Tuesday, February 10, 2015

Shocker: Quick Fix Doesn’t Work

There’s plenty to say about Politico’s story about Pearson, but I’ll leave most of it to people who are better versed in the details.  Instead, I’ll pick out one lesson that jumped out at me, even though it was only one element of the story:

Colleges are assembling entire online programs without the faculty?

If the story is correct, and I’ll assume that it mostly is, then some major and respected universities are making a practice of establishing separate online colleges with no internal faculty involvement.  They’re contracting with external providers to do it for them.  The motivation seems to be a fear of missing the great wave of online enrollments, combined with a fear that given the chance, faculty would kill online education in the crib.

Neither fear is necessarily ill-founded.  Technological shifts happen like bankruptcy: slowly, and then all at once.  Kodak’s foot-dragging around digital photography didn’t hurt, until it suddenly became fatal.  If you have a sense that a change like that is coming -- and it is -- then moving quickly makes sense.  After all, the alternative is unacceptable.  But to folks who don’t see the threat, don’t believe the threat, or believe they’ll retire before the threat comes to fruition, urgency may feel arbitrary or coercive.  In that context, resistance is predictable.

For a mid-level manager given a blunt mandate and an abrupt timeframe, I can see the temptation to circumvent existing structures altogether and just buy a turnkey solution.  After all, it takes you quickly from ‘nothing’ to ‘something,’ and it comes with enough experienced support to prevent the really embarrassing rookie mistakes that new endeavors often endure.  For a high-visibility project, the appeal of proficiency from day one is powerful.  In the early going, you get big percentage gains, and the initial losses seem abstract.

But that kind of quick fix tends to come back to bite you.  

The long game doesn’t have the easy initial payoff of the quick fix, but it leads to sustainable gains.  It’s the difference between gradual weight loss through healthy lifestyle changes and fast weight loss through crystal meth.  The latter gets more impressive numbers initially, but you really don’t want to see the long-term impact.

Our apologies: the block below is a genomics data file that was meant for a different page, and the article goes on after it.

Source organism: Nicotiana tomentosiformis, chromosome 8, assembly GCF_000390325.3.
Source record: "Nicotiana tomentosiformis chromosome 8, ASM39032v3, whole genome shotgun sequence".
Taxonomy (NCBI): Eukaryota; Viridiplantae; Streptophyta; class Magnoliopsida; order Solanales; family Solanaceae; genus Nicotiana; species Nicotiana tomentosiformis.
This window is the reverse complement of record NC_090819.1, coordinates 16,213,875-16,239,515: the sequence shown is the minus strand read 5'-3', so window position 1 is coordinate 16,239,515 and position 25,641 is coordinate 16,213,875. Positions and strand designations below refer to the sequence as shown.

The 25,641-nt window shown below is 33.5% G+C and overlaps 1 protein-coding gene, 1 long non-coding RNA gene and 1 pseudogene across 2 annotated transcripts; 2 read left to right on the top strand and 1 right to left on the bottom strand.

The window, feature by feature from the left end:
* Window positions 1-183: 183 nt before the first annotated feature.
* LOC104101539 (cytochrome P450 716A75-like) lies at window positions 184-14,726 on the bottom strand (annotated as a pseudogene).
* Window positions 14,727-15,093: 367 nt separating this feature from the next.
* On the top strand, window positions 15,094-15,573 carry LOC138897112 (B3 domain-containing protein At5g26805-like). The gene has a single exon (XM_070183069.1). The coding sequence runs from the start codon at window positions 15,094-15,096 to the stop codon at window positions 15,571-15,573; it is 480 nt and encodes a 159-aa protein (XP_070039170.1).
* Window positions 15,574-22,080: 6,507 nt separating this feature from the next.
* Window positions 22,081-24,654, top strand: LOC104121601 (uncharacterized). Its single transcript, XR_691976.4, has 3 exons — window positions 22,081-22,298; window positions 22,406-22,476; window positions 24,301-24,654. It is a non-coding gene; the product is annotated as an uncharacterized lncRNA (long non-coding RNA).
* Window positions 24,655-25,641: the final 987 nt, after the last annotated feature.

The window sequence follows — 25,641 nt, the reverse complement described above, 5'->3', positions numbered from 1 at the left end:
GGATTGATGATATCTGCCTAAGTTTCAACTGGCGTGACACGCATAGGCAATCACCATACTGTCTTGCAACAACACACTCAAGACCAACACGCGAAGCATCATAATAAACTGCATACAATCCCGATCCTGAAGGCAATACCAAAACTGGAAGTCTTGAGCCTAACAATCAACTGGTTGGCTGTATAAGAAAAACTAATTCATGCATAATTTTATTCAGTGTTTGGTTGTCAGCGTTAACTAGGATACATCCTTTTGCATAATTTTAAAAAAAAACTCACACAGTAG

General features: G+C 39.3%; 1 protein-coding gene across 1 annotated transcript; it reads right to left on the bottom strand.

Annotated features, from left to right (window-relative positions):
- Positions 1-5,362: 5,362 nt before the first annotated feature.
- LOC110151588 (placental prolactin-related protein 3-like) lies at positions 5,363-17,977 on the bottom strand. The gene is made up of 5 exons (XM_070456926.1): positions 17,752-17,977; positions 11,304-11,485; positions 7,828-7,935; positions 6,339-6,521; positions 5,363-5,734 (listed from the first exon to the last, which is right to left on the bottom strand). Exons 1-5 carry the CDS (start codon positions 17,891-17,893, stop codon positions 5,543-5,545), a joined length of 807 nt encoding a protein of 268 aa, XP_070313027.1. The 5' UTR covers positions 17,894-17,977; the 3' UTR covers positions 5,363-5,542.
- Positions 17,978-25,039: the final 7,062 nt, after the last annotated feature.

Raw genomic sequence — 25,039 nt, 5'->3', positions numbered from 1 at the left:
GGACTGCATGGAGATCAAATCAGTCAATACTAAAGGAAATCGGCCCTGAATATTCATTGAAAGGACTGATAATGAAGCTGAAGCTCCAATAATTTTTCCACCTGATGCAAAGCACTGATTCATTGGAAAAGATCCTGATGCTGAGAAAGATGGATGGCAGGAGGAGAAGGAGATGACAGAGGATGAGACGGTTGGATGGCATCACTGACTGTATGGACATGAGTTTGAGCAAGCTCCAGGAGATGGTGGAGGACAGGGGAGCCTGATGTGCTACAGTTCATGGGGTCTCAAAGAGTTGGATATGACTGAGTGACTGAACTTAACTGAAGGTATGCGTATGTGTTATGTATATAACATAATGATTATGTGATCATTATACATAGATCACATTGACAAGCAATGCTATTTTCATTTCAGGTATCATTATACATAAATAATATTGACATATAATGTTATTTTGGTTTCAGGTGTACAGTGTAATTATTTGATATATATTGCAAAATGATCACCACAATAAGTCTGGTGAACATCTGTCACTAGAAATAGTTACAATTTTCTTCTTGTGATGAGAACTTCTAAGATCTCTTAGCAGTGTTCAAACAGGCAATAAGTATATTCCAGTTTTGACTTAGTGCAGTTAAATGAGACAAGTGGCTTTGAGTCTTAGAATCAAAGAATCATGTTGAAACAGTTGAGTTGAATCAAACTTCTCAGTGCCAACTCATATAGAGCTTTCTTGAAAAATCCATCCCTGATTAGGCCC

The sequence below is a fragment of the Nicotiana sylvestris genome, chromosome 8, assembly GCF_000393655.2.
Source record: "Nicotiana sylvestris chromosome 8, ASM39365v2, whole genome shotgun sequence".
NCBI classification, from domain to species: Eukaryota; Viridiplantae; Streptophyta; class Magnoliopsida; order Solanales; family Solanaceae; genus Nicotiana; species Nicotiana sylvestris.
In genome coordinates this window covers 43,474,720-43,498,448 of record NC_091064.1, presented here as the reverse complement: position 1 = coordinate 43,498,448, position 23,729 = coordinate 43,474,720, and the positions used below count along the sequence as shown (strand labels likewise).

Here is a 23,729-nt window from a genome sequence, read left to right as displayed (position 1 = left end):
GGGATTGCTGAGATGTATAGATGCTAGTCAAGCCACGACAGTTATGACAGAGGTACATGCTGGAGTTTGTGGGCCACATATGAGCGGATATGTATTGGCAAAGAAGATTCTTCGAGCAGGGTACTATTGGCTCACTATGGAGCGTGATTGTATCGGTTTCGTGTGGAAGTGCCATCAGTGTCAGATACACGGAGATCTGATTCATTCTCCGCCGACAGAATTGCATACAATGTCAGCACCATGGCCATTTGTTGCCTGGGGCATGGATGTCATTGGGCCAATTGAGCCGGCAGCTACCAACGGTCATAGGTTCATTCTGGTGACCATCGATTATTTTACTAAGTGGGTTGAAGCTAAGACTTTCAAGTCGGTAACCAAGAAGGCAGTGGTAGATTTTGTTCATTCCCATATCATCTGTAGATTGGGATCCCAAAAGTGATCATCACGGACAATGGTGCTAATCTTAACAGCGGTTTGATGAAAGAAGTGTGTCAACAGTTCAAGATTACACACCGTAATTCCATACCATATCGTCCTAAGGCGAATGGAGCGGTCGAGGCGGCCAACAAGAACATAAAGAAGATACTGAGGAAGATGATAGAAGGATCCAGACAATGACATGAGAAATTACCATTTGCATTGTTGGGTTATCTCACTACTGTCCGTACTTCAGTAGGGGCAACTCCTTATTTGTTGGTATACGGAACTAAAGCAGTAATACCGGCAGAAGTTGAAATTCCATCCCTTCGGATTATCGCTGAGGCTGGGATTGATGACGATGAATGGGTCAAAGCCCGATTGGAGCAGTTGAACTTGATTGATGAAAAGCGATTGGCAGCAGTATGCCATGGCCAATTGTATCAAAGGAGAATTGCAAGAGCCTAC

The long game involves tackling the issue of faculty reluctance by treating faculty like the intelligent adults that they are.  Share the data.  Share the demographic projections.  Share the big picture on budget.    And respect the process of tinkering.  

That’s a slow process, marked by halting progress and uneven initial success.  But as momentum builds, it has real weight behind it.  When some early adopters share their success stories with their colleagues, the colleagues see the very real value in it.  I don’t think it’s a coincidence that it wasn’t until academic oversight of online courses was restored to the academic divisions that we finally got enough courses online to allow entire degrees.  Now we have several entire degrees, and even an online degree completion agreement with Westfield State.  When the online area was walled off, some departments wanted nothing to do with it.  Now, it’s part of what we do.  In fact, it’s the most rapidly growing part of what we do.

That wasn’t the work of a semester or a year.  It was the work of several years, and it involved some awkward moments.  But it set the foundation for growth that’s actually sustainable because the college isn’t at war with itself.  Many of the very best minds on the faculty are engaged not only in online teaching, but in bringing the best of online and onsite teaching to bear on each other.  The fruits of growth accrue not to some outside entity with an agenda of its own, but to the college.  Faculty who may initially have regarded online teaching as a threat to their livelihoods now understand that it’s the best bet to preserve their livelihoods.  

I’m not going to claim universal agreement; some folks will stick with chalk until they’re done.  But even the skeptics at least understand what we’re doing and why we’re doing it, and they have enough respect for their colleagues not to sabotage it.  I’ll take that.

I don’t know enough about Pearson to know if it’s better or worse than other outside providers.  But it’s an outside provider.  I’d rather work with the very smart people we already have.  They have a deeper stake in the success of online, even if it takes some work and time for some of the more skeptical ones to see it.